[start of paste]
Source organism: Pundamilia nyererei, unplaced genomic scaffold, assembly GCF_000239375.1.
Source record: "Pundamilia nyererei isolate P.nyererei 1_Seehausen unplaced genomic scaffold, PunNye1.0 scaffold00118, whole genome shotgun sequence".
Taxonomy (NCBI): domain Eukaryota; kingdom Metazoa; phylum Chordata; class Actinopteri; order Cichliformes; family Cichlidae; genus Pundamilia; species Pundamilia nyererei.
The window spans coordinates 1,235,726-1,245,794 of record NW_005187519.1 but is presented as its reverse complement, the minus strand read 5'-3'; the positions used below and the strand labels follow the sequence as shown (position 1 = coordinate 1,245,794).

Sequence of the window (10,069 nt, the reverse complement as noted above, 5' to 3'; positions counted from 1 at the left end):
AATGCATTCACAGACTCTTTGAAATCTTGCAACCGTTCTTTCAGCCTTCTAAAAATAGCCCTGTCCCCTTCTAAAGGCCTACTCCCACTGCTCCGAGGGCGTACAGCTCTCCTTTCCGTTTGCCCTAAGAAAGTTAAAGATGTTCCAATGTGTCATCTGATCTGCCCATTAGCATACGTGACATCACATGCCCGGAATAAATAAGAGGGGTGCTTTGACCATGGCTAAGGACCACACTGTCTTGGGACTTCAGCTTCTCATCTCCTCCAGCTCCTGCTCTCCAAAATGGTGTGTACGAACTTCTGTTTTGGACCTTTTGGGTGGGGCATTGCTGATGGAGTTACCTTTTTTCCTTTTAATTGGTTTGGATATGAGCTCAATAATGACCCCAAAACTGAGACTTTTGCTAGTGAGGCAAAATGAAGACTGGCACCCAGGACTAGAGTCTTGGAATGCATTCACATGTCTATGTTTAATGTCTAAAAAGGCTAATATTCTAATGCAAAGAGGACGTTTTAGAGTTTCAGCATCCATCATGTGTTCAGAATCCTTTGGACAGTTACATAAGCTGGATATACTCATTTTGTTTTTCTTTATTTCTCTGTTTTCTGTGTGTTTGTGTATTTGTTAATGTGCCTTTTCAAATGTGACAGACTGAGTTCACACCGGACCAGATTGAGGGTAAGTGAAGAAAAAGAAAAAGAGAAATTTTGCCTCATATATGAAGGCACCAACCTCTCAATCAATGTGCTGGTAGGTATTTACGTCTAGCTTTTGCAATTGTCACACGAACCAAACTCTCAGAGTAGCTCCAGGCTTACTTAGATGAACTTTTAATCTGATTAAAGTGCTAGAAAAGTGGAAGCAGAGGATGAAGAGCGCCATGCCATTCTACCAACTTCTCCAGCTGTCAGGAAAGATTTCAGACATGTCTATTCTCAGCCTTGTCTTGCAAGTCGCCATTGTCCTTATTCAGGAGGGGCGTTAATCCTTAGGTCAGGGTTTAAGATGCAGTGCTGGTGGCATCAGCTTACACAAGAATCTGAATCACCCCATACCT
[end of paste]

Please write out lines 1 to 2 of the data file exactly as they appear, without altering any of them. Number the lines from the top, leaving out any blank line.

Source organism: Pundamilia nyererei, unplaced genomic scaffold, assembly GCF_000239375.1.
Source record: "Pundamilia nyererei isolate P.nyererei 1_Seehausen unplaced genomic scaffold, PunNye1.0 scaffold00118, whole genome shotgun sequence".